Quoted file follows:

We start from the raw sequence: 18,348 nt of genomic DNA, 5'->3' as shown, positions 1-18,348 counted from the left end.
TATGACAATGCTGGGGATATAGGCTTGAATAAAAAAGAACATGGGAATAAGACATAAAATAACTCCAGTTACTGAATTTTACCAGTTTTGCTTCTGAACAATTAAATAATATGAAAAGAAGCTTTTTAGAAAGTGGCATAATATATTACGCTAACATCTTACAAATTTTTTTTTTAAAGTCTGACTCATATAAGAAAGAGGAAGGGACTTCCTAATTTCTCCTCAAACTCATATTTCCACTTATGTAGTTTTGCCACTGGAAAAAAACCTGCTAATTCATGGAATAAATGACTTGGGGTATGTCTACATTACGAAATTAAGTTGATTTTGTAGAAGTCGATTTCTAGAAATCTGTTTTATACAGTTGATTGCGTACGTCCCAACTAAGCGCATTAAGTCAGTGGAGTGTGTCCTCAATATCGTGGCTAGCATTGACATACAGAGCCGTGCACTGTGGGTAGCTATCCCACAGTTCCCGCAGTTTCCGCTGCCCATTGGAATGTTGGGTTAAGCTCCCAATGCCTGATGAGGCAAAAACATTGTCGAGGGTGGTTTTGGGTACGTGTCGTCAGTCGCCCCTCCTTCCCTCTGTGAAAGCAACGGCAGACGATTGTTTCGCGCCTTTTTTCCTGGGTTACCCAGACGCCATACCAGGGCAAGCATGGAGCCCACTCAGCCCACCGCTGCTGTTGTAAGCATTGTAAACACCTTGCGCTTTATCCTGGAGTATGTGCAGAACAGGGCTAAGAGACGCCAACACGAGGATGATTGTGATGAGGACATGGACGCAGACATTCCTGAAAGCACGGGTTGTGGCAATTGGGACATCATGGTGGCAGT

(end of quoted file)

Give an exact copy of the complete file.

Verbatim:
We start from the raw sequence: 18,348 nt of genomic DNA, 5'->3' as shown, positions 1-18,348 counted from the left end.
TATGACAATGCTGGGGATATAGGCTTGAATAAAAAAGAACATGGGAATAAGACATAAAATAACTCCAGTTACTGAATTTTACCAGTTTTGCTTCTGAACAATTAAATAATATGAAAAGAAGCTTTTTAGAAAGTGGCATAATATATTACGCTAACATCTTACAAATTTTTTTTTTAAAGTCTGACTCATATAAGAAAGAGGAAGGGACTTCCTAATTTCTCCTCAAACTCATATTTCCACTTATGTAGTTTTGCCACTGGAAAAAAACCTGCTAATTCATGGAATAAATGACTTGGGGTATGTCTACATTACGAAATTAAGTTGATTTTGTAGAAGTCGATTTCTAGAAATCTGTTTTATACAGTTGATTGCGTACGTCCCAACTAAGCGCATTAAGTCAGTGGAGTGTGTCCTCAATATCGTGGCTAGCATTGACATACAGAGCCGTGCACTGTGGGTAGCTATCCCACAGTTCCCGCAGTTTCCGCTGCCCATTGGAATGTTGGGTTAAGCTCCCAATGCCTGATGAGGCAAAAACATTGTCGAGGGTGGTTTTGGGTACGTGTCGTCAGTCGCCCCTCCTTCCCTCTGTGAAAGCAACGGCAGACGATTGTTTCGCGCCTTTTTTCCTGGGTTACCCAGACGCCATACCAGGGCAAGCATGGAGCCCACTCAGCCCACCGCTGCTGTTGTAAGCATTGTAAACACCTTGCGCTTTATCCTGGAGTATGTGCAGAACAGGGCTAAGAGACGCCAACACGAGGATGATTGTGATGAGGACATGGACGCAGACATTCCTGAAAGCACGGGTTGTGGCAATTGGGACATCATGGTGGCAGT